For some, a challenge, that is, a game is an effective way to step of the effort. It can also serve as a spark for those who are ready to change.

A few Yakezie bloggers (Single Mom, Rich Mom, Barbara Friedberg Personal Finance, Money Funk, and Move to Portugal) recently started a challenge about who can reduce variable costs the most over the next month.

To win, I recommend the crowbar method. It’s very simple as it is essentially a 100% reduction (don’t spend any money) and as such it will win. Of course this will only work because the competition only runs for a month. For longer challenges, you’d need something like the 21 day makeover.

I never really thought deeply about tricks to reduce discretionary expenses. What used to work for me, though, was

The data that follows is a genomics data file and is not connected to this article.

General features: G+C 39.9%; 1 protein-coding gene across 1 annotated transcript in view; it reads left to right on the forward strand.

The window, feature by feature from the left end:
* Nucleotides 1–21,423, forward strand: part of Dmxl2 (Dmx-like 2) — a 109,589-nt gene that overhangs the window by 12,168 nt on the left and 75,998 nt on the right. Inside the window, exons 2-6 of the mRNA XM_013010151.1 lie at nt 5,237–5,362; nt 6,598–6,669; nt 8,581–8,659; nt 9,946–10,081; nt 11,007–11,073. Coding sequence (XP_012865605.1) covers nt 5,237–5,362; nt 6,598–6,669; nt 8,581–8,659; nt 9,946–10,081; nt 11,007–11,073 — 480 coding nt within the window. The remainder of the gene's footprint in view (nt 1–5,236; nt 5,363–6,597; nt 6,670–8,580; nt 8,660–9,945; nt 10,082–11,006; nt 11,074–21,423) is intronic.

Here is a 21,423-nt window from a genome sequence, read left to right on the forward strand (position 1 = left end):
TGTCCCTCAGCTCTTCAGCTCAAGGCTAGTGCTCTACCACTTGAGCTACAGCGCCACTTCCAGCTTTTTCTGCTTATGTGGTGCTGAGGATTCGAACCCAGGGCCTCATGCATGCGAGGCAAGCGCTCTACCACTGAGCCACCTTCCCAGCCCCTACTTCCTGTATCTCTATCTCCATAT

• Walk everywhere. One is less likely to go out to buy something discretionary if it has to be paid for with physical activity.
  • Only carry $20 in cash. No plastic. This means not only does one have to walk to shop, one also has to walk to the bank. And one can not spend more than $20. (Without another trip to the bank of course.)

Fun ways to add to the competition is to allow the proceeds of selling stuff to add back on the expenses. Much of my discretionary spending is driven by selling old stuff. This keeps the total amount of stuff I have at an appropriate level and that makes the choice of homes much more flexible than if I had a lot of unused stuff around. It also provides a natural brake on spending. It is easy to just pull out a credit card. Too easy; so there is no challenge. If, on the other hand, the acquisition of new stuff or even the purchase of an experience (for shame ๐Ÿ˜› ) depends on “making a sale”, it becomes much more satisfying.

Originally posted 2010-06-10 10:12:32.